The city of Burgos was founded in 884. It has played a major role in the military and political history of Spain. It was the capital of the united kingdoms of Castile and Leon from 1073, until losing that title to Valladolid after the fall of Granada in 1492.
During the 15th and 16th centuries, Burgos grew from trade, most notably wool. The wealth generated from the wool trade has financed much of the rich treasures and architecture that can be seen in Burgos today.
Founded in 1221 by Bishop Don Mauricio, Burgos Cathedral is Spain’s third largest church. It was begun under the reign of Fernando III. The Latin cross architectural plan measures 82 metres long. Over three centuries, the construction of the cathedral was carried out in stages. Many of Europe’s greatest artists and architects were employed for the task.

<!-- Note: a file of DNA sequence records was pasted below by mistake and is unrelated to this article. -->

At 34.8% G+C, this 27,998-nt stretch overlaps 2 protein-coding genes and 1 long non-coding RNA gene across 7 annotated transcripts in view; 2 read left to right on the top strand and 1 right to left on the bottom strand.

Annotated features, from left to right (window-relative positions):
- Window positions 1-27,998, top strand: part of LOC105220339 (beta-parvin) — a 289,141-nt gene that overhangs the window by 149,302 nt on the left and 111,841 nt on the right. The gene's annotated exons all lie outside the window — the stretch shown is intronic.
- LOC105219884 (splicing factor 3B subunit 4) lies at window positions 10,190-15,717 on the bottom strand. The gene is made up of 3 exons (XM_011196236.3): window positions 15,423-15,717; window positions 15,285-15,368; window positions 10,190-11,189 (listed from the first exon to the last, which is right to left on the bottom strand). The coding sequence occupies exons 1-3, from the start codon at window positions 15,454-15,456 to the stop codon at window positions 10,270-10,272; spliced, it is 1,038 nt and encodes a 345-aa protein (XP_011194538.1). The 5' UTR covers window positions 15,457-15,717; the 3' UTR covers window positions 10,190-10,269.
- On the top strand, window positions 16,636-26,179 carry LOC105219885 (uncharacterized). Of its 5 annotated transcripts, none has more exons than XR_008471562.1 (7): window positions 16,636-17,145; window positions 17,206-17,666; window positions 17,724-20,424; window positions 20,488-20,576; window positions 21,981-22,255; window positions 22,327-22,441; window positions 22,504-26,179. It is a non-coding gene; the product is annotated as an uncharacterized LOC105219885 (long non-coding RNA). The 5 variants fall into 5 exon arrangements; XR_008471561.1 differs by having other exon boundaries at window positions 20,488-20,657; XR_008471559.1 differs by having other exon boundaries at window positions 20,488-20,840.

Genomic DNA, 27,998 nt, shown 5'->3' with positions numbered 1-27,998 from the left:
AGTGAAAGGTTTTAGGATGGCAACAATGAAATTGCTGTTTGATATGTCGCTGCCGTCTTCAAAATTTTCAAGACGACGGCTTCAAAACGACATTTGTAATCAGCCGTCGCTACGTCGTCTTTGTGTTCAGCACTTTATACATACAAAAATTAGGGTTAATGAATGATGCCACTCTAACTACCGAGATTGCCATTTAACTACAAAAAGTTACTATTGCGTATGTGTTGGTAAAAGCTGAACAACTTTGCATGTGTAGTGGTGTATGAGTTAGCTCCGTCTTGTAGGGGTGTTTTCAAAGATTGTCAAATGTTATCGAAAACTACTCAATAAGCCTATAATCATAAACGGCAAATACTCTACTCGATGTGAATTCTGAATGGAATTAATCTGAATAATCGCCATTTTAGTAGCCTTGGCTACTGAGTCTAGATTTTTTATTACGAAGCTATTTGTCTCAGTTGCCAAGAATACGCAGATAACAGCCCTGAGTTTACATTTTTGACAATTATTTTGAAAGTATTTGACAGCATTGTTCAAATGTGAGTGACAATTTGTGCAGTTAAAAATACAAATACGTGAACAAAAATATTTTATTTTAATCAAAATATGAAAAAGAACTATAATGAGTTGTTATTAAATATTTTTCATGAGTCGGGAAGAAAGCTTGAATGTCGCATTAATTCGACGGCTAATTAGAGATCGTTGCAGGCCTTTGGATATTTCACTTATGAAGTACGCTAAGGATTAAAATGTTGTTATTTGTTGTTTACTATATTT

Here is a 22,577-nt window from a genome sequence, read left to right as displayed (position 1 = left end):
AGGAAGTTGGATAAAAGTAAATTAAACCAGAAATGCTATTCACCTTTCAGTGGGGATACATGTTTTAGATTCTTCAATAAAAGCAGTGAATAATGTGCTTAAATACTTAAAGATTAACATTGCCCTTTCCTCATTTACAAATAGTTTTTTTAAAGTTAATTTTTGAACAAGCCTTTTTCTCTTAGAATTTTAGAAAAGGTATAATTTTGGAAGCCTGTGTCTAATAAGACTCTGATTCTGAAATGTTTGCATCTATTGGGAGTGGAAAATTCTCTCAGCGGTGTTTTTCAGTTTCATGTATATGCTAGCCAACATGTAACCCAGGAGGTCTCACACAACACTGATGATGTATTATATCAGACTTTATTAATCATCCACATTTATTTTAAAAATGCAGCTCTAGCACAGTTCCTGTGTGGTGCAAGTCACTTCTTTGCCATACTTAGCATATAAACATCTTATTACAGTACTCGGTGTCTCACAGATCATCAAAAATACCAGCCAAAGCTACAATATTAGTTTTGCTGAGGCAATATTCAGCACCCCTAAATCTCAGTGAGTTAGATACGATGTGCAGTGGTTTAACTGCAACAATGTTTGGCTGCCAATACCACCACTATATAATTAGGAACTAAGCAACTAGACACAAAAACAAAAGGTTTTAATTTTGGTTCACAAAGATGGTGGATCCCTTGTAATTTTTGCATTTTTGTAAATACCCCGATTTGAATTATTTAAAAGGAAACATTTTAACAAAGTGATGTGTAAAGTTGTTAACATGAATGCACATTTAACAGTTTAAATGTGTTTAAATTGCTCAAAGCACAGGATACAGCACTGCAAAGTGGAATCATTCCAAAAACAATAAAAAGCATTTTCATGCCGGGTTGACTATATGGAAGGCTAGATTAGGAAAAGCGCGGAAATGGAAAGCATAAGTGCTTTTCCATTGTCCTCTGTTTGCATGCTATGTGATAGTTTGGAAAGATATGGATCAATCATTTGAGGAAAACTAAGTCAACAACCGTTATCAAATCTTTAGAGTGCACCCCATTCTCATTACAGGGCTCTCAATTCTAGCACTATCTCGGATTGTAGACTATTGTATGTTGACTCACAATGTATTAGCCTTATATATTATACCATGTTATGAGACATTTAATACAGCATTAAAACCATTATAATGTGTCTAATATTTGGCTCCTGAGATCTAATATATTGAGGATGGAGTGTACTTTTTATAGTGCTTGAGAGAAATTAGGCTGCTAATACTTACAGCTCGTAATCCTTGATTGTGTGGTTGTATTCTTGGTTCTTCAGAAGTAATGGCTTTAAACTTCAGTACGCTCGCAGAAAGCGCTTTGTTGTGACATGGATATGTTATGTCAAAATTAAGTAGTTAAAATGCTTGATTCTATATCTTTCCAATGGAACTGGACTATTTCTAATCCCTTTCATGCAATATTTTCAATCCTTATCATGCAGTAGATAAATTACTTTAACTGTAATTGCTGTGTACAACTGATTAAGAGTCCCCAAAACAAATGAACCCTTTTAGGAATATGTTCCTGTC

The style of Burgos Cathedral is mostly Gothic, showing influence from the greate gothic churches of Germany and France. The nave and cloister were built first, while the intricate crocketed spires and richly decorated side chapels were constructed later. Built on a sloping hill, the architects had to incorporate stairways inside and out to accommodate the terrain.
The magnificent star-ribbed central dome was begun in 1539. It rises on four grand pillars. It is decorated with the images of prophets and saints. The tomb of the legendary figure of Spain, El Cid, is located directly below the dome.